Sunday, 7 November 2010
'Familiar Felines' - cats and witchcraft.
A Norse legend, tells that Freya, the goddess of love and fertility, rode in a chariot pulled by two black cats. The latter were actually her swift horses that had been possessed by the devil. The cats served Freya well for seven years, and at the end of this time were rewarded by being turned into witches – disguised as cats!
Centuries old insecurities led the cat to be labelled as the witch’s familiar. The Hungarians even specified that this happened at seven years of age – the cat could be spared this fate by incising a crucifix into its skin before it reached this significant age.
So great was the association of cats with witchcraft in 15th century
Europe that they became synonymous as a symbol of evil. had its own sinister cat, the Cait Sith or Highland Fairy Cat. More a demon than a fairy, this monstrous black and white animal with a spot on his chest, was said to be a transformed witch. Scotland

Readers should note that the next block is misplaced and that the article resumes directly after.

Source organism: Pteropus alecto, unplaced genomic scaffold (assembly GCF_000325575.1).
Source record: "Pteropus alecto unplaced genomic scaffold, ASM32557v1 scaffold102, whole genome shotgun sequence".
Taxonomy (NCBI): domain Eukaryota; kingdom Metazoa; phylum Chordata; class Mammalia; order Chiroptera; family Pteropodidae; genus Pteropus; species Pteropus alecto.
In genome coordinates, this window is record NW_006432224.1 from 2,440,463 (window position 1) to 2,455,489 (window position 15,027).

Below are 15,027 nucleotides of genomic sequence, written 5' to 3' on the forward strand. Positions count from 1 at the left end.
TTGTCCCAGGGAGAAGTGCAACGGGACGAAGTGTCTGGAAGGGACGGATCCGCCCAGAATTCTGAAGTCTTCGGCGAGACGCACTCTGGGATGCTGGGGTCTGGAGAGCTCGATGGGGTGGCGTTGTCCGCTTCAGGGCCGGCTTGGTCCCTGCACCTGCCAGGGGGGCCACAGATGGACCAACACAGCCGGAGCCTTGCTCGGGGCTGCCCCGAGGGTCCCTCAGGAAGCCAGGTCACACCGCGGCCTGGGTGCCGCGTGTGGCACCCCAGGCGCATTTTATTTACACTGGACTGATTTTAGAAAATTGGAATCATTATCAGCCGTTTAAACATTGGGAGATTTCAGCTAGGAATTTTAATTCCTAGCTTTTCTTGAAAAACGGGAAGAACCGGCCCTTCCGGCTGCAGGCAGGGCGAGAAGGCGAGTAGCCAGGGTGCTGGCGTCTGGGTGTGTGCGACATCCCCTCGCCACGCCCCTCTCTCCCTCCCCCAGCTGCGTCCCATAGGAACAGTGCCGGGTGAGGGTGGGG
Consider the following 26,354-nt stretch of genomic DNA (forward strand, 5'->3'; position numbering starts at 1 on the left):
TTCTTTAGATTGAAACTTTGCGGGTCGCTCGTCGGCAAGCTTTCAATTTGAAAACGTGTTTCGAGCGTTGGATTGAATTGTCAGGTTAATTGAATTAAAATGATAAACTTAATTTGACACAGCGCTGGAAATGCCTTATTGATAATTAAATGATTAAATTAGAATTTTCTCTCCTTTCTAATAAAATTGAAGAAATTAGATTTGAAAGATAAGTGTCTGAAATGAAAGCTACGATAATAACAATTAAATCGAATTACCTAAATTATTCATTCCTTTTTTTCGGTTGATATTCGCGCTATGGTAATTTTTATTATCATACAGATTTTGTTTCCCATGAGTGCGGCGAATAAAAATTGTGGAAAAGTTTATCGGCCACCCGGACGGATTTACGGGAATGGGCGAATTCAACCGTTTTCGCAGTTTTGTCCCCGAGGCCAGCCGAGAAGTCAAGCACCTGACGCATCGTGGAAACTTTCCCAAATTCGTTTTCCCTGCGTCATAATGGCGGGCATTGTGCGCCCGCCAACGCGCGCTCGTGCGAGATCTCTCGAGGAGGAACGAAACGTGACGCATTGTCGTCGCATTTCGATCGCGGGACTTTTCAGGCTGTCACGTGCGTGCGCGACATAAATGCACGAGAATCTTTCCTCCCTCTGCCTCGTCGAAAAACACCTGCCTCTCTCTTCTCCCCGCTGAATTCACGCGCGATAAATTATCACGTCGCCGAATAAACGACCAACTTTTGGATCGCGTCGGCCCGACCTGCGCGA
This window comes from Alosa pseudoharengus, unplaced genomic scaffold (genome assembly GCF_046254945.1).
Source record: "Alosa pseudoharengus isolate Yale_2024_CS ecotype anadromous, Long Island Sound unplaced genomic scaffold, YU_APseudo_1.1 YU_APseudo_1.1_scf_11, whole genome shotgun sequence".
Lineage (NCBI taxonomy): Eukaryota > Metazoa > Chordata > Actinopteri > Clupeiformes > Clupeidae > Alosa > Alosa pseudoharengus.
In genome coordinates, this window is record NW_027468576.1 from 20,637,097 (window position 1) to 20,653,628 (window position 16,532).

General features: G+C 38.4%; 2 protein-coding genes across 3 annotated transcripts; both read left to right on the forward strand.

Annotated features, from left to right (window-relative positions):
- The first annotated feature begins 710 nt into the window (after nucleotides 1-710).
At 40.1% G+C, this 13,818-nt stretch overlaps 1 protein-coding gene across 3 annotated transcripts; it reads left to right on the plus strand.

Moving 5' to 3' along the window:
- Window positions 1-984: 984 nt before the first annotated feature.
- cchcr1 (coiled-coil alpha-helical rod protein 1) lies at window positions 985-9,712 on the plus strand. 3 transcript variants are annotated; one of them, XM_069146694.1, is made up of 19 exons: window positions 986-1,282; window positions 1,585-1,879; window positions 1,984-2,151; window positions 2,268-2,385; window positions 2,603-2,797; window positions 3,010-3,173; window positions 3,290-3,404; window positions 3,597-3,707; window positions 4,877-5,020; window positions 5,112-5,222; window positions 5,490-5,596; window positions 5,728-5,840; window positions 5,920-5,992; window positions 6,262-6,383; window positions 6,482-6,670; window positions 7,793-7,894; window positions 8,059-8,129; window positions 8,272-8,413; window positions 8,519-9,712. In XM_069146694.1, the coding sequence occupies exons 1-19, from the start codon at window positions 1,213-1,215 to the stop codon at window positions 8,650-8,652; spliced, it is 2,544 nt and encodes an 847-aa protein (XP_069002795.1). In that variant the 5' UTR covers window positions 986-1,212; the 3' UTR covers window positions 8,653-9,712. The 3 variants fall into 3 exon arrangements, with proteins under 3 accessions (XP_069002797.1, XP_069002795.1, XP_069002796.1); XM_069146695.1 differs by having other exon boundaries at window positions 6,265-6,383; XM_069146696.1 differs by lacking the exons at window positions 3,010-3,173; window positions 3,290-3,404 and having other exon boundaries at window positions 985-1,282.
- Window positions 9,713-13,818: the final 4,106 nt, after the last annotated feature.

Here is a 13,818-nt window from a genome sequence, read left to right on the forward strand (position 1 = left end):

Pope Innocent VIII legalised the persecution of witches, and as a result many women who kept cats were tortured. The hysteria spread, encouraged in the name of ‘casting out the devil.’ When Queen Elizabeth I came to the throne, some protestants staged a mocking ceremony of this superstition, by filling a wicker dummy of the Pope with cats, which they threw onto a bonfire. The screams of the cats was said to be,
‘The language of the devil from the body of the Holy Father.’
This sick cycle continued with Catholics shaving the heads of cats, to represent protestant friars, before hanging the poor animals.